13th December | O2 Academy
Photos: Craig Simmonds
The atmosphere at a Chats show is hard to mistake. Tonight, The O2 Academy has been transformed; the lower part of the venue is a sea of bodies throughout most of the night, plastic cups and other objects flying through the air every few seconds. Every now and then, someone climbs up the stairs out of the pit – just as you might climb out of a swimming pool – sweaty and occasionally missing a t-shirt.
There’s a beautiful straightforwardness to The Chats’ music and it comes through in how they present themselves tonight. Stage decorations are kept to a minimum; behind the band hangs a banner with crude illustrations of the three members’ faces labelled with their names. Similarly, the band don’t spend a long time chatting with the audience. Lead singer Eamon Sandwith often introduces songs with a brief sarcastic quip before ripping straight into them. “This is a song about losing your bus money,” he says, just before the band dive into the aptly titled ‘Bus Money’.
The band kick off their fiery but brief set with ‘Nambored’ from the Get This In Ya EP. It’s a good opening choice, distilling The Chats, their message and the appeal of their music down to a two-minute burst. It’s a song about feeling fed up and bored, led by Sandwith’s Queensland bark. His ruminations on the song are mundane – going to McDonald’s and losing your bus pass – but that’s the point. Like many of The Chats songs, it’s straightforward, fun and very easy to mosh to.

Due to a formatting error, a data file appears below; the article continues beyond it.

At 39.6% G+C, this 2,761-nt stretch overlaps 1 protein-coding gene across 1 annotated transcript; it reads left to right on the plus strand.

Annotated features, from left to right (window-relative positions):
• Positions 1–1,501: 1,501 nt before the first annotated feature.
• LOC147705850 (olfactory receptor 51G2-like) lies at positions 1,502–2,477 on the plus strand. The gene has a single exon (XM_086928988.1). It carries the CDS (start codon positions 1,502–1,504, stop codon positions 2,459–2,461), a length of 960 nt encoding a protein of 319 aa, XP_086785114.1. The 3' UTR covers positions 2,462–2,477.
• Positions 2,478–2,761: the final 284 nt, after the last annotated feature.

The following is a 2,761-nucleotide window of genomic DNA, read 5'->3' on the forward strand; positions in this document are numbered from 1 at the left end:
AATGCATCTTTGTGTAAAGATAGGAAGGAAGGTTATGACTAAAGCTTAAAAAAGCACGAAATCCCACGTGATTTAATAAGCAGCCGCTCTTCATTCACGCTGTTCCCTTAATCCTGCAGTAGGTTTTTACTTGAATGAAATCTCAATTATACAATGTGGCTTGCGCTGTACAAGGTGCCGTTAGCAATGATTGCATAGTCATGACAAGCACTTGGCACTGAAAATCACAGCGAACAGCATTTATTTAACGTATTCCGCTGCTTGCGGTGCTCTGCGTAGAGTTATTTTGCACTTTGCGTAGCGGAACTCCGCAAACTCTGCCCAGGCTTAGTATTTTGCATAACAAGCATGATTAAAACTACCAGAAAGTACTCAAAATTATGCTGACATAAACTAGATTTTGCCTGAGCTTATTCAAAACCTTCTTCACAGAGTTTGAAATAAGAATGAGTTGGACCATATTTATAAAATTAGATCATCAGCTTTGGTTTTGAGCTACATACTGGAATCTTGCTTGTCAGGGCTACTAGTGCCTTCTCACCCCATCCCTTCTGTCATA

Throughout the show, The Chats pick through highlights from their two EPs, most of them being similarly combustible and short. Songs like ‘Identity Theft’ and ‘Mum Stole My Darts’ are incredibly chantable. Both are built around the tight rhythm section of Sandwith’s bass playing and Matt Boggis’ drumming, while Josh Price’s guitar is let loose over the top like a wild animal.
Part-way through the set, the band burst into a rendition of AC/DC’s ‘Highway To Hell’, with Price handing off his guitar to a replacement so he can go crowd surfing. The Chats like to brand the music they play as ‘shed rock’ and moments like this really exemplify what they mean by that. The band never take themselves too seriously, prioritising having a good time above everything else. “That’s a tease for our new single,” Sandwith says at the end of the song.
The Chats close out the set with their breakout single ‘Smoko’. It’s a song that already feels like a classic – Sandwith’s drawling delivery on the verses giving way to the huge chorus. Everyone in the room is jumping and singing along.
After a short break, the band return for an encore with ‘Pub Feed’. Detailing the band’s hunt for a good pub lunch, it again shows off why The Chats are so loved. They write down-to-earth, tongue-in-cheek songs about topics no one else really bothers to. Crew members and friends ram the stage for the final song, crowding around the microphones and singing along on the choruses.
As things wind down and the crowd moves towards the exit, it’s hard not to feel buzzed. Hanging out with The Chats is just pure catharsis.
Don’t feel left out. You can shout the chorus to ‘Smoko’ whilst viewing the video here: